There are many legal threats that a company faces. They can be the target of intellectual property litigation, may it be a legitimate claim or a claim made by a "patent troll." They can accused of product liability by consumers for a defective product or an improperly functioning one. They can be the subject of contract dispute litigation with a business partner. And, of course, they can be targeted in a lawsuit by their own employees.
As an employer, if you have an employee who reports discrimination happening in the workplace directly to his or her supervisor or human resources, it's important to take these complaints seriously and act swiftly in order to avoid the chances of a lawsuit.
How many new business filings has Ohio been seeing in recent times? Well, statistics recently announced by the state's Secretary of State suggest that there were quite a few such filings last year and that such filings have been trending up lately.
Workers' compensation claims are common in the workplace these days, especially at places of employment that deal with dangerous conditions on a regular basis. However, those claims do not have to derail the company's daily activities. Here are some common defenses that employers use when faced with workers' compensation claims.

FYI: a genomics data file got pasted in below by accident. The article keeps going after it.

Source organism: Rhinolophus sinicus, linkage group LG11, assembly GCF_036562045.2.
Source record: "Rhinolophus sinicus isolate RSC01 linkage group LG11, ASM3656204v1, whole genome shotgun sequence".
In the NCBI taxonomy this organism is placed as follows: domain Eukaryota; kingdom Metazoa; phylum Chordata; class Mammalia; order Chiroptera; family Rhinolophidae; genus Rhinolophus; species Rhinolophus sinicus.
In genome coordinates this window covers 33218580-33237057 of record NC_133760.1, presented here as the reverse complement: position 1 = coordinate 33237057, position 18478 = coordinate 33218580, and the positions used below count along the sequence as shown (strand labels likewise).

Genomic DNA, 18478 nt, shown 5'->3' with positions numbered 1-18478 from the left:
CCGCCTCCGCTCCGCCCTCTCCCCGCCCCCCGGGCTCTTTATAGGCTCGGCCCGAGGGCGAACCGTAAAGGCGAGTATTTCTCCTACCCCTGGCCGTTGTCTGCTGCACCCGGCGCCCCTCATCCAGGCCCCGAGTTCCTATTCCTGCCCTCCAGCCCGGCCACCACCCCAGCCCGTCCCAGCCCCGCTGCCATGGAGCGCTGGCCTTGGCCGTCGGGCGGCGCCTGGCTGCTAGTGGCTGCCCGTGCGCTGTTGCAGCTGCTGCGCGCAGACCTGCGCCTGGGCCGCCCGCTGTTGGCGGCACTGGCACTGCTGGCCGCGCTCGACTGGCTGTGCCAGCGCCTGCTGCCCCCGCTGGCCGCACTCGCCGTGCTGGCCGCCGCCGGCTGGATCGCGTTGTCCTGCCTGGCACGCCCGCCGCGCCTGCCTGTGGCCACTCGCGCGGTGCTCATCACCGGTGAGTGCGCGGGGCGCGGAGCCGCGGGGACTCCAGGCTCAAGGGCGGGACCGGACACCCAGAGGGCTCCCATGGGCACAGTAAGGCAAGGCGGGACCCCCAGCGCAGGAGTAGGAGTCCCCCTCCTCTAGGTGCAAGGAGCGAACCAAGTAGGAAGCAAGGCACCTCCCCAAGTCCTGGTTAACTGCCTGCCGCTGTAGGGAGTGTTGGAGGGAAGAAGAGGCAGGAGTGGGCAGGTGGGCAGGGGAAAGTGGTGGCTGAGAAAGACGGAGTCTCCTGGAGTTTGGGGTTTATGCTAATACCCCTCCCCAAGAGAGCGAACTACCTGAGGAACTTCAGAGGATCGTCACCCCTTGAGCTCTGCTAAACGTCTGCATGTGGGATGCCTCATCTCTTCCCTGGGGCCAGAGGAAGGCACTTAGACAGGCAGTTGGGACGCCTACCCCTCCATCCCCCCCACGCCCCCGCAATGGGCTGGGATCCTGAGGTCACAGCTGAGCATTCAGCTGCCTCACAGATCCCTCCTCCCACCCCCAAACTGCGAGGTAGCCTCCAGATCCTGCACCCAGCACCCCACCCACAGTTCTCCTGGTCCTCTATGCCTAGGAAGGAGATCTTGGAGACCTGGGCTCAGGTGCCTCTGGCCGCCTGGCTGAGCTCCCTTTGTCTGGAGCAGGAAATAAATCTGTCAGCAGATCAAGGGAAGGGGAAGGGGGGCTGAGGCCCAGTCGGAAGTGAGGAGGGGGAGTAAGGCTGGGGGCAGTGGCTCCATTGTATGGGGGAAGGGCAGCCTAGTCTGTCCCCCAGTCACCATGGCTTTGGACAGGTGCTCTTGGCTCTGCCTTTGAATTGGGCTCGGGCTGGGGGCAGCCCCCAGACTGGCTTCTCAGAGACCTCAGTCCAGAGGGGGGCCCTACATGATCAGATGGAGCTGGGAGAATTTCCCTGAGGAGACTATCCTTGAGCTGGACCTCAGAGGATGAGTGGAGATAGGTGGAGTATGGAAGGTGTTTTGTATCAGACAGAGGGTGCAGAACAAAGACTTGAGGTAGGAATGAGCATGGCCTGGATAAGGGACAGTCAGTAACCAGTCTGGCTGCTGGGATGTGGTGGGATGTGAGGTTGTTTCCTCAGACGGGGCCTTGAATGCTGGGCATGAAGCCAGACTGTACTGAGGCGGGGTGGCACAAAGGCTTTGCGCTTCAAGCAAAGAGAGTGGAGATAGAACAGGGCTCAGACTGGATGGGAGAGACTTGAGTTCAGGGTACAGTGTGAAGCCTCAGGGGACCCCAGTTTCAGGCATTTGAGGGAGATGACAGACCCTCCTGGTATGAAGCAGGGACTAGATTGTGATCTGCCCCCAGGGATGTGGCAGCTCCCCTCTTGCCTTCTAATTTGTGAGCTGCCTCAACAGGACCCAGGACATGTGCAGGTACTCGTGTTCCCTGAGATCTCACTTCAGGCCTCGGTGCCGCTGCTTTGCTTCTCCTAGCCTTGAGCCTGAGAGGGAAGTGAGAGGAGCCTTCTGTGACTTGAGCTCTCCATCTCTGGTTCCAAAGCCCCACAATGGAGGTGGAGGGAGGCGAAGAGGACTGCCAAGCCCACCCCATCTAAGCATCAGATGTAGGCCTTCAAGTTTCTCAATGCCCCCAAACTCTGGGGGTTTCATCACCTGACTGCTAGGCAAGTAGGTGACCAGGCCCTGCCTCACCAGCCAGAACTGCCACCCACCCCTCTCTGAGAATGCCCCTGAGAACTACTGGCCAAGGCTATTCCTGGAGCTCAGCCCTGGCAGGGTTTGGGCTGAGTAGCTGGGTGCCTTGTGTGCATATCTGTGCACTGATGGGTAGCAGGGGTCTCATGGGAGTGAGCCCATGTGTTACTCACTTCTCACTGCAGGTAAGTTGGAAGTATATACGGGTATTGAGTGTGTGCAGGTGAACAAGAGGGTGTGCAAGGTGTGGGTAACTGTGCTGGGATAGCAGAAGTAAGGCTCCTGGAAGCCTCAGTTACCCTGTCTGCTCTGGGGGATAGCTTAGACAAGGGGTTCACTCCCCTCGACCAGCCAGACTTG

Ohio employers are required to comply with several state and federal employment laws. Failure to do so could result in a lawsuit that proves to be costly in terms of time and resources.
A law that promotes uniformity between ordinances passed by cities and counties and existing state and federal laws may seem like a move towards consistency. In Ohio, it is creating controversy.
Many people have not had to deal with the reality of getting fired from a job -- but many, in fact, have. After getting fired, it is very easy to begin thinking about what your employer did and how they unfairly treated you. Sometimes you may have a case -- other times, it is just wishful thinking. But in any case, it is important to consider exactly how you were terminated from your position and what your legal standing is going forward.